I’m completely blown away by the number of improvements and new features (more than 50) in this year’s baseball game. I could go on and on about the enhanced Franchise mode and new trade system, or the improved Road to the Show mode with all-new training exercises and accessories to create the ultimate personalized experience. For those who love to split their gameplay across local and online play, you won’t believe how much the new Online Everywhere streamlines the process by creating a set of unified parameters between both modes.
Diamond Dynasty is MLB 12’s biggest new feature that takes the whole Road to the Show model to a team level. In an experience not unlike FIFA’s Ultimate Team, you’ll create your own custom team – a process that can take hours if not days – then, using an assortment of MLB baseball cards and Dynasty baseball cards, you can bolster your team roster using a combination of long and short term rewards. Completing collections of MLB players will reward you with budget bonuses you can use to purchase card packs (Dynasty or MLB). Most of your budget is earned by playing ranked/matched head-to-head online games or vs. CPU against MLB teams. After every fifth game, your team is re-evaluated for placement into one of five competitive divisions: Spring Training, Season Series, Division Series, Championship Series, and World Series. This game mode is so massive Sony could have release Diamond Dynasty as a standalone game – there is just that much to do.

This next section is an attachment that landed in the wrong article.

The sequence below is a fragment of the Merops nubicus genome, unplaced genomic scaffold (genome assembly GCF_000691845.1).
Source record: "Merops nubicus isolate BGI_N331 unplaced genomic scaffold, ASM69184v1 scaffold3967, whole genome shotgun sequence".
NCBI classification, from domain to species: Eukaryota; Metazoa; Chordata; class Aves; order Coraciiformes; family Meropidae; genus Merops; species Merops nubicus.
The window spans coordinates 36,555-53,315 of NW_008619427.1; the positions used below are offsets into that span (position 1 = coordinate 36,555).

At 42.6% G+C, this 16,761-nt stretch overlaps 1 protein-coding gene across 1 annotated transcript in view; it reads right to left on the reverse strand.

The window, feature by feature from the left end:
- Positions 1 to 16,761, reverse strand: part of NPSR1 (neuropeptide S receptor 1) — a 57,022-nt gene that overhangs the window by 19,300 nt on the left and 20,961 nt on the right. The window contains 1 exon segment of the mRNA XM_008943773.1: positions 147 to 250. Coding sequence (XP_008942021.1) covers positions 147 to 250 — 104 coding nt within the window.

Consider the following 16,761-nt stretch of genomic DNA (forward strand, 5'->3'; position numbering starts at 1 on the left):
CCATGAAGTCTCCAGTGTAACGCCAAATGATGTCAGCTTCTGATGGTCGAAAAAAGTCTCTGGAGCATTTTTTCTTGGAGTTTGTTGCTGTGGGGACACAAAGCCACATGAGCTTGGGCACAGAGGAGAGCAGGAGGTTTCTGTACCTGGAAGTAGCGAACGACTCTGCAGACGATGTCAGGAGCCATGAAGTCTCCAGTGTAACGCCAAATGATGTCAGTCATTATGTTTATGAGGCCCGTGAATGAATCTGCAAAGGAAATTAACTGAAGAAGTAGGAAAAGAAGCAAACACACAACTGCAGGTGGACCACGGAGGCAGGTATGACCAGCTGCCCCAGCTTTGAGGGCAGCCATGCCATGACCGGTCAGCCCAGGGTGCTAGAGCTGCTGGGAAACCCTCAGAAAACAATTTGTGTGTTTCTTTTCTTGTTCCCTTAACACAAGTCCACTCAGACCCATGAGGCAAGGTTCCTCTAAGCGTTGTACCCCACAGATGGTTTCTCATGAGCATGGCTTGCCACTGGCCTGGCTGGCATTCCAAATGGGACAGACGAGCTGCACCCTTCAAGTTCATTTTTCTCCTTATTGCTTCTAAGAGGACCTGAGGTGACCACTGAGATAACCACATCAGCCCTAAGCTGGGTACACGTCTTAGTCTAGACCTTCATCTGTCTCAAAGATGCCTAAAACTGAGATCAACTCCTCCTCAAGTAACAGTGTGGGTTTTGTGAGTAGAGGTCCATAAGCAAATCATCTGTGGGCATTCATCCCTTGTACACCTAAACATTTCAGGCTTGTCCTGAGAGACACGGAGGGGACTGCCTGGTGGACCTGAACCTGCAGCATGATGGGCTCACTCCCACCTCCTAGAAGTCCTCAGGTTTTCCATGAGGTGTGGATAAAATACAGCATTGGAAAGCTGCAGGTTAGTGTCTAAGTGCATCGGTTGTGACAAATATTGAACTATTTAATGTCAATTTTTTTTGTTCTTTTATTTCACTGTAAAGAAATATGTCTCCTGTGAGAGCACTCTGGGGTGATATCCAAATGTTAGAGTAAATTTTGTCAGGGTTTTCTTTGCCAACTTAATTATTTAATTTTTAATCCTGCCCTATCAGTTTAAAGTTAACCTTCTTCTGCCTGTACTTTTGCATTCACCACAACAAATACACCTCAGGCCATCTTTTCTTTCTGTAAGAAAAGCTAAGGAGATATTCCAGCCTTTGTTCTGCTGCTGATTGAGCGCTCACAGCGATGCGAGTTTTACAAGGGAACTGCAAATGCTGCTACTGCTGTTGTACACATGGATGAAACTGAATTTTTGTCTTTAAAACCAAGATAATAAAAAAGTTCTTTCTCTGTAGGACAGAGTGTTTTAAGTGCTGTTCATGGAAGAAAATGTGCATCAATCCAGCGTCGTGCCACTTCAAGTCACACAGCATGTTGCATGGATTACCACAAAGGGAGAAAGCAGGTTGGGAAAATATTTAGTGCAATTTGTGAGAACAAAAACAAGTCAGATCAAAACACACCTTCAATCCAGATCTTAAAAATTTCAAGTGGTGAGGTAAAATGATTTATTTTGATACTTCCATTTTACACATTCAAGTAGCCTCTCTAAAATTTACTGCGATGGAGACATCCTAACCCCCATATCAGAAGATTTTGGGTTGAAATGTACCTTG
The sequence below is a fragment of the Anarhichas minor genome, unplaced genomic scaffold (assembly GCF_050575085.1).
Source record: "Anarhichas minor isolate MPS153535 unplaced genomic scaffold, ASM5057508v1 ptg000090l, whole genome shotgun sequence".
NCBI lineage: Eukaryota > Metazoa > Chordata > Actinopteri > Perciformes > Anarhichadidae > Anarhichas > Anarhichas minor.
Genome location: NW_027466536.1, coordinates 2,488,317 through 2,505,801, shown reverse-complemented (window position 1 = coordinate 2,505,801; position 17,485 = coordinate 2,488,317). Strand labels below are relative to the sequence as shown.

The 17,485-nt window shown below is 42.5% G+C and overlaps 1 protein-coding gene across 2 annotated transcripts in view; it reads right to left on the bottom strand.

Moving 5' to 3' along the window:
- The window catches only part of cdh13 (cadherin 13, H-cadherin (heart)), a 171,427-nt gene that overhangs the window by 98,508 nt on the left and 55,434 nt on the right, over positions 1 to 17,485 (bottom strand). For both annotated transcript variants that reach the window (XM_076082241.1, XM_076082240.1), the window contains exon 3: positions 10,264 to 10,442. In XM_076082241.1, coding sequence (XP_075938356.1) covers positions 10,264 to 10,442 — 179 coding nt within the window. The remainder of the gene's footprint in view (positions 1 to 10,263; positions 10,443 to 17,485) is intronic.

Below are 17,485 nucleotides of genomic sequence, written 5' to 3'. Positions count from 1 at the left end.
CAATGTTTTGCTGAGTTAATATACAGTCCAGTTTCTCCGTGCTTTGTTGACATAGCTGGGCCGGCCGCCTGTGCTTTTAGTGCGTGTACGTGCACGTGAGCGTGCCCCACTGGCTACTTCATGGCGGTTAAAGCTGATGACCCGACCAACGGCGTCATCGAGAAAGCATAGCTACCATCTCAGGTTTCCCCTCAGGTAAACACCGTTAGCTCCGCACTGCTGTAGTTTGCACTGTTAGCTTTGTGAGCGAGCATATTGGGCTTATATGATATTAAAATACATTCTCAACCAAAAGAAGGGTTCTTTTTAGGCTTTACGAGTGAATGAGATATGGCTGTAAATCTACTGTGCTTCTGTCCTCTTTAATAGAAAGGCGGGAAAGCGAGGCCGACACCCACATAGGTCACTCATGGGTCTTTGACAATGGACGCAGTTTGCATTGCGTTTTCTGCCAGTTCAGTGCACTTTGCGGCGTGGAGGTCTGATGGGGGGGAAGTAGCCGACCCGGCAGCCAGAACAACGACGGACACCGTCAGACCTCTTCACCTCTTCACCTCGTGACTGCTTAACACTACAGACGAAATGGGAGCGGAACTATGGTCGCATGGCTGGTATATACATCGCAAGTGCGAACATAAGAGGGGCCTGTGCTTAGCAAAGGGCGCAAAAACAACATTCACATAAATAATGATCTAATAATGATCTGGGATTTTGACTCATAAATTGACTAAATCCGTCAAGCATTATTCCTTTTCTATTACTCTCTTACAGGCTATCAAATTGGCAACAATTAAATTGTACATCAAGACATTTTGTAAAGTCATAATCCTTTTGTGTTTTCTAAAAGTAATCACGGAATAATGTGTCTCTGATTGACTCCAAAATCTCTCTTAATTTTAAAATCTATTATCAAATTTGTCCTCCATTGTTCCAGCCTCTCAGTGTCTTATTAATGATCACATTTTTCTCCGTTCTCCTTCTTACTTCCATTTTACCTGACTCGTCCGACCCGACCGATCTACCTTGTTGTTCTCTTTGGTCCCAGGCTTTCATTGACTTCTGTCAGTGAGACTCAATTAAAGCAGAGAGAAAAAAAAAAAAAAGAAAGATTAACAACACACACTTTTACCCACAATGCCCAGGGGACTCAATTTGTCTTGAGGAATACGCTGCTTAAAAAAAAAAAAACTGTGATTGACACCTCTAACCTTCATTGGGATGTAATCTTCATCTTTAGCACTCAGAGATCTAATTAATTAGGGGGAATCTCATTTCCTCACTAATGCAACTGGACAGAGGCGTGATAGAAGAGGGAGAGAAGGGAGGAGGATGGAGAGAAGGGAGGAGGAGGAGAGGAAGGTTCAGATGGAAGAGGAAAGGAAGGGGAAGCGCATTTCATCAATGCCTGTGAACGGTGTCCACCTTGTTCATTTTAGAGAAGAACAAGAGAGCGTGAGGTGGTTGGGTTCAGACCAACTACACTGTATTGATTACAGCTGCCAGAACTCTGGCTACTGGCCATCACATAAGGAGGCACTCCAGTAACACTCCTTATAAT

MLB 12: The Show still has a few minor issues. First up is the ridiculous installation size; 5GB mandatory or a whopping 10 GB if you want to experience those “improved load times”. And while I did appreciate the new Tutorial Movies that introduced me to the new features and gameplay modes, I wish there had been something a bit more interactive. Instead, I was forced to learn my batting in Home Run Derby, which isn’t very realistic since every pitch is a good one – and my pitching during the 10-pitch warm-up in a Quick Game
Obviously, most of the effort went into making this latest installment the most feature-rich baseball experience you can play, so hopefully next year Sony can focus on the presentation because, honestly, I’m not seeing any huge leaps forward from last year, and aside from some fancy new ball physics and improved player animations, The Show is starting to show its age. The stadiums lack the detail and overall realism; although the crowd animations can easily be mistaken for live TV, especially when you see the surge in the crowd to catch a stray ball. Likewise, the commentary is pretty poor, with nothing of interest being said either in relation to the game or even in that trivial banter you hear between announcers on TV, which only makes it that much worse when lines start to repeat within the same game; sometimes the same inning. Crowd noises are great and you hear the stadium announcer in the background and there is fun music for the 7th-inning stretch, but these are small items that hardly do the Dolby Digital/DTS mix justice.
MLB 12: The Show offers a massive amount of gameplay wrapped up in a simple brown cardboard box. This is like the slightly less-attractive sister who is really smart, so while her hot sibling (MLB 2K12) is getting all the superficial action, those seeking a more permanent and richer baseball relationship should probably overlook these surface flaws and stick with the REAL DEAL – MLB 12: The Show. From a purely gameplay standpoint - it doesn't get any better or more complete than this.